At last they were invited into a tiny office to hear the results. The docs looking at the readouts looked grim. ”The tests suggest that you may have pancreatic cancer,” they told Pops.
“That sounds bad,” he said with a grin. ”How sure is it?”
“It’s not certain. We’ll run some more tests to be sure. With luck it’ll be a misdiagnosis.”
Leslie did her own research on the net that evening when they got home. It was almost never a misdiagnosis. The scans confirmed that it was Stage 4, and had metastasized and spread throughout his system. They gave him drugs to deal with the nausea and jaundice. They explained his options. They could do surgery, but it wouldn’t help at all. They could do chemo and radiation, and it might help. A little. For a while. Pops said he’d think about it, and he went home, and he and Leslie did some quick research on the net.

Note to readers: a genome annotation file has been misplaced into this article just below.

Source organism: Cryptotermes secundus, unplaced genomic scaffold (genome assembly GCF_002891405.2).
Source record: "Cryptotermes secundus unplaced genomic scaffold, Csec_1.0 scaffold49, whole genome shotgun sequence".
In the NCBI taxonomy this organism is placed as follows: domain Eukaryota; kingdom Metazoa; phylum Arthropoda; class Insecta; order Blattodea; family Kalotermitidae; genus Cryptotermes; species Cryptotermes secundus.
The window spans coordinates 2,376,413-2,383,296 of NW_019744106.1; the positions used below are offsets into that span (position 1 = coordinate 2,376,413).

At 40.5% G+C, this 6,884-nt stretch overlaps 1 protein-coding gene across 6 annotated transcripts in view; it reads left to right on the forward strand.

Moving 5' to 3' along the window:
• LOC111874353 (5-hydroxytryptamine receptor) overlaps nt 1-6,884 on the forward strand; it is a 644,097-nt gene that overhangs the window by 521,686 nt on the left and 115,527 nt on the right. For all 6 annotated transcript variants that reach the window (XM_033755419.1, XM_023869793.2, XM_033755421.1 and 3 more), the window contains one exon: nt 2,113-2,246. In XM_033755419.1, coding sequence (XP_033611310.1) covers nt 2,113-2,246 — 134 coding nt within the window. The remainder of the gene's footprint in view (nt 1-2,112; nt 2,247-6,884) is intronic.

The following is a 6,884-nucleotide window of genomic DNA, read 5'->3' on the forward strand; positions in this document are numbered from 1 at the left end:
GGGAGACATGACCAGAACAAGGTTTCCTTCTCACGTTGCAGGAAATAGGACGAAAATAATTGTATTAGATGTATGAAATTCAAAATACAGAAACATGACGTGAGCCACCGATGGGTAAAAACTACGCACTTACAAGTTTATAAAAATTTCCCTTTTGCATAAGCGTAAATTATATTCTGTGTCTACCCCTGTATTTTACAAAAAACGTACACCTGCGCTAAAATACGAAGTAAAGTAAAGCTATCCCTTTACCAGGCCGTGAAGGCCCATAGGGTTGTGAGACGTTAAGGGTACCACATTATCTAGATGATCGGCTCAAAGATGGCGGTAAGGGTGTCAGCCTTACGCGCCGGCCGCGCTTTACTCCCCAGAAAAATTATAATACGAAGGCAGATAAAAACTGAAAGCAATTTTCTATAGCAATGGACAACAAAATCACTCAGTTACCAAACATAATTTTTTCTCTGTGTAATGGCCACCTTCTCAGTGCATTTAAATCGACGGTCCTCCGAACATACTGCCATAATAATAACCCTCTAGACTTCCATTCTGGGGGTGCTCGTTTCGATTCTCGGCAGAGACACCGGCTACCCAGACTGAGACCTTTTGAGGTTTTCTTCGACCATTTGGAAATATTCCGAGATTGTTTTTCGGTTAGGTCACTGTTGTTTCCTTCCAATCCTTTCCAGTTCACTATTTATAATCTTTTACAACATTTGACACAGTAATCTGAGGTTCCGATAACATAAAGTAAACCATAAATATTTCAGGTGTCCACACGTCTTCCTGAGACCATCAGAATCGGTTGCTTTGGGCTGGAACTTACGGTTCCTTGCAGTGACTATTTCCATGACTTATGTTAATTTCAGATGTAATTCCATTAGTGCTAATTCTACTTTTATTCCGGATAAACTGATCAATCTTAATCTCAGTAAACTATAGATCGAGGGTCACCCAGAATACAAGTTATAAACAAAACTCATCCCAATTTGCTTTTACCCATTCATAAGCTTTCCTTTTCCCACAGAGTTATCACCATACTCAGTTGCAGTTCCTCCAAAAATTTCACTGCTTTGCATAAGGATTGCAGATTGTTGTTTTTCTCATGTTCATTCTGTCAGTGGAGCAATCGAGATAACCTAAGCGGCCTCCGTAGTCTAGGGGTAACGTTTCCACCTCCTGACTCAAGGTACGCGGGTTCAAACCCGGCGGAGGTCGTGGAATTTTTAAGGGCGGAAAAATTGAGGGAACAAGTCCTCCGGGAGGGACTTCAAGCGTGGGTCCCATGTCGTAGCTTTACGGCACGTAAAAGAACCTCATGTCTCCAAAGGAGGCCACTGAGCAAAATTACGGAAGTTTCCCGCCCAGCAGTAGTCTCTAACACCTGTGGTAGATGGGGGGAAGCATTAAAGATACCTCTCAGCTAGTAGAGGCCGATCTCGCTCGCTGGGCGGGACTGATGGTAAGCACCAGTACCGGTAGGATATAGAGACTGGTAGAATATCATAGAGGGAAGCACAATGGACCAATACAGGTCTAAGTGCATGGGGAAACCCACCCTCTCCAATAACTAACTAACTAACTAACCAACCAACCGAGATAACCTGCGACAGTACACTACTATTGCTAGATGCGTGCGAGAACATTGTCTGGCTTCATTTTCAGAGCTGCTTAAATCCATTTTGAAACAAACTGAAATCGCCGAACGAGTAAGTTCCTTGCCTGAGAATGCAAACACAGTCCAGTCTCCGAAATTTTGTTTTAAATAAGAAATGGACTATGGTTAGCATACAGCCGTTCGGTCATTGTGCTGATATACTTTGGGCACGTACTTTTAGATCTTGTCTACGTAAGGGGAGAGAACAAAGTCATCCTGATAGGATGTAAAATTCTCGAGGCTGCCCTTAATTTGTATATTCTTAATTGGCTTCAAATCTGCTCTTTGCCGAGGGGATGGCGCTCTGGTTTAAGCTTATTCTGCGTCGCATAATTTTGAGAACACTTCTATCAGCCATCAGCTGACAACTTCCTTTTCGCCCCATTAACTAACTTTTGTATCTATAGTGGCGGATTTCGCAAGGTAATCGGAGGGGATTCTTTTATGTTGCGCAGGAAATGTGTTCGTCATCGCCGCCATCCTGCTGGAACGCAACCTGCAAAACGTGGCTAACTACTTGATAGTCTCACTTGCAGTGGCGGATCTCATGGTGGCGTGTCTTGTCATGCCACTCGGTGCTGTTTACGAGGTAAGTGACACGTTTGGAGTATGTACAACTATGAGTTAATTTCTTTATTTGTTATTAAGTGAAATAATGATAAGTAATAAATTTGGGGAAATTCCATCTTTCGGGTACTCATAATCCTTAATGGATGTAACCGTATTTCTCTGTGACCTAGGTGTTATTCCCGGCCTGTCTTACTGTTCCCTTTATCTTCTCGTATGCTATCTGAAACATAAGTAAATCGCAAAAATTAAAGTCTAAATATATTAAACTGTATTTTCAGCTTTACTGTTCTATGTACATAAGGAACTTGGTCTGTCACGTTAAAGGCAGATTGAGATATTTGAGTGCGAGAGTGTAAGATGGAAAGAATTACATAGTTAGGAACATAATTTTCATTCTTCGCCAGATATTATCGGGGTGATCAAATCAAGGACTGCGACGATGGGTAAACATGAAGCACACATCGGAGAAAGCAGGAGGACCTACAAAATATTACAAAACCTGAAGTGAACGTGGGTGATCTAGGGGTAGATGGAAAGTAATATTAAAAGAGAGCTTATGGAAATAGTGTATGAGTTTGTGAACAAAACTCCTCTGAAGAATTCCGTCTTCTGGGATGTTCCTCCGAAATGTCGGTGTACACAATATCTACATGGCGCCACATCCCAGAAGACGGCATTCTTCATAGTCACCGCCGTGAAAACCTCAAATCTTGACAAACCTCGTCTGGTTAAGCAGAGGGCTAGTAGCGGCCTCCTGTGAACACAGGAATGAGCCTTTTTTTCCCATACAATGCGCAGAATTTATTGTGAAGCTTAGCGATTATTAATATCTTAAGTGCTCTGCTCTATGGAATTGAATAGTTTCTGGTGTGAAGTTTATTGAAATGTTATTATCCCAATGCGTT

The next day he talked to the docs again. Again they started explaining his options. Pops interrupted them, cutting to the chase. ”I’m going to die, aren’t I?”
The younger doctor opened his mouth a couple of times as if he’d thought of something to say, but he finally closed it. The older one looked him in the eye, judging Pops to be a man who didn’t deserve false hope. ”Yes,” he said.
“Damn,” said Pops.
Leslie started to cry.